GEN Lee began his day at a small farmhouse just to the east of Cashtown and behind Hill’s Corps. He wasn’t feeling particularly well. His chest was tight and his left arm ached. He’d slept restlessly sitting upright in a rocking chair as he was want to do lately rather than lying down. He felt that he could breathe easier that way. His staff had also been allowing him to awaken when he was ready as opposed to at dawn that had been his custom. They had begun gathering the morning’s messages to be presented when he was ready.
This day should prove to be an easy one. He, and they, would likely spend the afternoon relaxing and they’d sleep in a hotel tonight. The first time in weeks that they’d see a real bed. The plan was to secure the main passage from the south as it entered Gettysburg and to wait there for the other two corps to fall in on the town. It would likely take MG Pickett another 36 hours or so to arrive.
Perhaps it was his angina, maybe just years or experience but Lee is said to have told his staff that he felt the cannon blasts in his chest before he heard them. He had left a standing order for his forces not to engage with any Union forces until the army was consolidated. So cannon fire on that morning was the last thing he expected. He quickly mounted Traveler and rode towards the sound. In accordance with his command philosophy, he made his way the short distance to LTG A.P. Hill’s HQ to get his report. Heth had sent a messenger with news that while en route to Gettysburg he had encountered a “substantial force”.
This concerned Lee greatly. He simply had no idea where Meade’s forces were. Questions raced through his head. Could they actually be at Gettysburg? How big a force had he run into? Why was he blind? Where was Stuart? His chest tightened even more. He had to see for himself what was happening.
A.P. Hill was not known for ‘leading from the front’. Lee dragged a somewhat reluctant Hill forward through his corps. The sound of musket fire rose up from beyond a dense woods. From within the protective cover of the shade and trees, Lee surveyed the battle that was raging in front of him. Serendipitously, he had arrived at the precise moment that BG Buford had sent the third of his pre-arranged flag signals to his troops. The first had initiated the attack with the cannon volley; the second told his forward line to open fire. This signal was for them to break contact and withdraw to the main defense line.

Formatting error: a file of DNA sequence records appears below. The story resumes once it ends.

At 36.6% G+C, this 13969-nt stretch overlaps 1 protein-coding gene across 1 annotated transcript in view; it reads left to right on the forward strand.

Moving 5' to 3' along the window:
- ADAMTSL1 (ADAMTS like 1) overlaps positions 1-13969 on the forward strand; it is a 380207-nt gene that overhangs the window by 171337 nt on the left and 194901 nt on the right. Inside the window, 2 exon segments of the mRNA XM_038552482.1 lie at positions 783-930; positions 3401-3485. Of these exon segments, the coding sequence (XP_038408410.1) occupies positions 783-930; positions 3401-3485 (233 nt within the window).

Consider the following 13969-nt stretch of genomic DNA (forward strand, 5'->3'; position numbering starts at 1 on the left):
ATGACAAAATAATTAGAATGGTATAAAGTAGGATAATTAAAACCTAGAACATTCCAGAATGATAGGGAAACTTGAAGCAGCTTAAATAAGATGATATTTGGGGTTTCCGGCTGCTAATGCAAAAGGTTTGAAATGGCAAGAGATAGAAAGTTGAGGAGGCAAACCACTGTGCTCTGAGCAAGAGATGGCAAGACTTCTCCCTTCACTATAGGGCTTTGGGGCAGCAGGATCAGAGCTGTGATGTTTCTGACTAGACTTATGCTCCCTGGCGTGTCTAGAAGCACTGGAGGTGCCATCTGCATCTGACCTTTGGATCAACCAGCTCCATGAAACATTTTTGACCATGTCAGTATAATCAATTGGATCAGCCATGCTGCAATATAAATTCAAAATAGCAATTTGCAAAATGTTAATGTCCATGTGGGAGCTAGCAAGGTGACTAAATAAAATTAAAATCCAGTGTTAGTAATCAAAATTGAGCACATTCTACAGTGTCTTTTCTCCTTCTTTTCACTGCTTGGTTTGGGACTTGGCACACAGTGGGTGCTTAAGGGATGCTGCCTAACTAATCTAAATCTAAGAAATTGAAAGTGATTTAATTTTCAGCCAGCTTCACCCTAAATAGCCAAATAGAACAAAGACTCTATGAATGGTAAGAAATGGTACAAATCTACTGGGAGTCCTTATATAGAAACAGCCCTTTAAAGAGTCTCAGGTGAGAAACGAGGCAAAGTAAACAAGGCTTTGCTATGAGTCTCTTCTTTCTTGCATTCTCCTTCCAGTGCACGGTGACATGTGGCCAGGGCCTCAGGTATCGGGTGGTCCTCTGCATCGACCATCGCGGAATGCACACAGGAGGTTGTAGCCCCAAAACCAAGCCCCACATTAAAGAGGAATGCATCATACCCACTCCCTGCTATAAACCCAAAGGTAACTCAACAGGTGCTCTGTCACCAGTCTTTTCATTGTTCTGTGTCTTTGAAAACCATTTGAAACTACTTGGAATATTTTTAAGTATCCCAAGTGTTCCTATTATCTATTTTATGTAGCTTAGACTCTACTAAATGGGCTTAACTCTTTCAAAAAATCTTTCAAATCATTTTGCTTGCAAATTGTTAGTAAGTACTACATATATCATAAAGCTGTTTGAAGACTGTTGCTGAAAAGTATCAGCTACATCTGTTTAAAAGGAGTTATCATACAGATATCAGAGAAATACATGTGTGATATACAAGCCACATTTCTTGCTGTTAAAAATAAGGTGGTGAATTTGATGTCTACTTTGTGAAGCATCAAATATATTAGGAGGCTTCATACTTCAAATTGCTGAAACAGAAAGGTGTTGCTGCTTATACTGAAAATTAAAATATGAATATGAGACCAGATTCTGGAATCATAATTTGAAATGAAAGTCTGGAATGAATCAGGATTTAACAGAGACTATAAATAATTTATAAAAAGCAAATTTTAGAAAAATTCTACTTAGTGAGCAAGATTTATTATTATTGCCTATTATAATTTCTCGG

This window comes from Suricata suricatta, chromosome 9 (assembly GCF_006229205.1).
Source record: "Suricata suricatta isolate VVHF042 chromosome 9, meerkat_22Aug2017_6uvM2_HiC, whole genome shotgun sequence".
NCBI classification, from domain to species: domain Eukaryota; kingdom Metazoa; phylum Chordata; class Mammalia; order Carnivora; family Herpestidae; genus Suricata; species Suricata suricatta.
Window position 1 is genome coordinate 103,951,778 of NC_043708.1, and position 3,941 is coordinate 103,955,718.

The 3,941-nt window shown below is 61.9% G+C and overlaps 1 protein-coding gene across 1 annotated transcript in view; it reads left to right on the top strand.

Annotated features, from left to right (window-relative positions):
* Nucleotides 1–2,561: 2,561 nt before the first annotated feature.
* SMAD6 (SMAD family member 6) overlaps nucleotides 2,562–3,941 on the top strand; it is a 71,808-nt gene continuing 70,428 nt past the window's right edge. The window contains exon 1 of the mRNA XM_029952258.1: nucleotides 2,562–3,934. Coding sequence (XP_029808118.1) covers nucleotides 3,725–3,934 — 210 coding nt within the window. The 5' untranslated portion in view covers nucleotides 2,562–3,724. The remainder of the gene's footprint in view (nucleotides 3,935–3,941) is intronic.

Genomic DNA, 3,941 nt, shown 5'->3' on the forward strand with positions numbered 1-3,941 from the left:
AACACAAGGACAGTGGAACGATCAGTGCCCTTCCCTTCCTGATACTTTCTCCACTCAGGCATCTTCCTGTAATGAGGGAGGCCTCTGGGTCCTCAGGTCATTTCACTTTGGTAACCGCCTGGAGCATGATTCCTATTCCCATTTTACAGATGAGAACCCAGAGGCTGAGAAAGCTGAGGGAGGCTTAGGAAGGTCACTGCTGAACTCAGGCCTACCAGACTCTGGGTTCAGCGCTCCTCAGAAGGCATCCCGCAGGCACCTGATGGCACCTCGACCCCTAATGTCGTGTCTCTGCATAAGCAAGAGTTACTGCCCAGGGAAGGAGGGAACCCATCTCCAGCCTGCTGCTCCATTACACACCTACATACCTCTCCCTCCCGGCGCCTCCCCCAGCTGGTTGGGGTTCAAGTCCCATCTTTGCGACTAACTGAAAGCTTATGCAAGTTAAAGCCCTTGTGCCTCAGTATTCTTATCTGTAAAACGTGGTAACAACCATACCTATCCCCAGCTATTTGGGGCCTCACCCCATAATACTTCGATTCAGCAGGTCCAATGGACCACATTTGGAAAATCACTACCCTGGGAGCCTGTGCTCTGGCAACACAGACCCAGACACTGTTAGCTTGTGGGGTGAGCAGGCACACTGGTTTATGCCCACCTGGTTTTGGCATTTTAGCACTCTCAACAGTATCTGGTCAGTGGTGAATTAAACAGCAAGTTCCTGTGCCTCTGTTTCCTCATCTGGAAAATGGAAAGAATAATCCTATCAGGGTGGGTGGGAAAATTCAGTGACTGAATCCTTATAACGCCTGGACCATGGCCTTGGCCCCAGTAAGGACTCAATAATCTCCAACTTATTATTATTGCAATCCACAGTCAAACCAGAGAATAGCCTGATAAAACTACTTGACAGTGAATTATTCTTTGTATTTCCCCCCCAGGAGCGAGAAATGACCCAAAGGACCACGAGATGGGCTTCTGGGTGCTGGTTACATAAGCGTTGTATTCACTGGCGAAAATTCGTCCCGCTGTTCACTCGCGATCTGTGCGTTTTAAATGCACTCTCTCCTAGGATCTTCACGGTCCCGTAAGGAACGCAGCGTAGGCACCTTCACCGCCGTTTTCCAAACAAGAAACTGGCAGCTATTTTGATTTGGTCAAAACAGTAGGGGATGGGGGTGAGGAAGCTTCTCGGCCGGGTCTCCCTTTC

Lee watched as men mounted and rode east. Opposing fire diminished greatly. He turned his field glasses towards to high-point on the horizon and could clearly discern Buford’s 1st Cavalry command flag flying atop the Seminary. He instantly assessed what Heth had not; that the “substantial force” was a few thousand cavalrymen. Focusing closer, he saw that Heth’s officers had regained control of the men and formed them into an attack line. Some units were already on the move across the rolling fields and pastures. He felt confident that they could handle a few thousand lightly armed men. He turned and gave permission for Hill to commit Pender’s division but to hold Anderson’s in reserve. He’d eat and sleep in a hotel tonight as planned. All they had to do was sweep the cavalry out of the way. Satisfied that his men had things well in hand, he returned to his HQ where he was expecting LTG Longstreet.
In the ALT Hx Section 28, I’ll discuss how the simply decision to hold Anderson in reserve may have cost Lee the battle AND the war effort!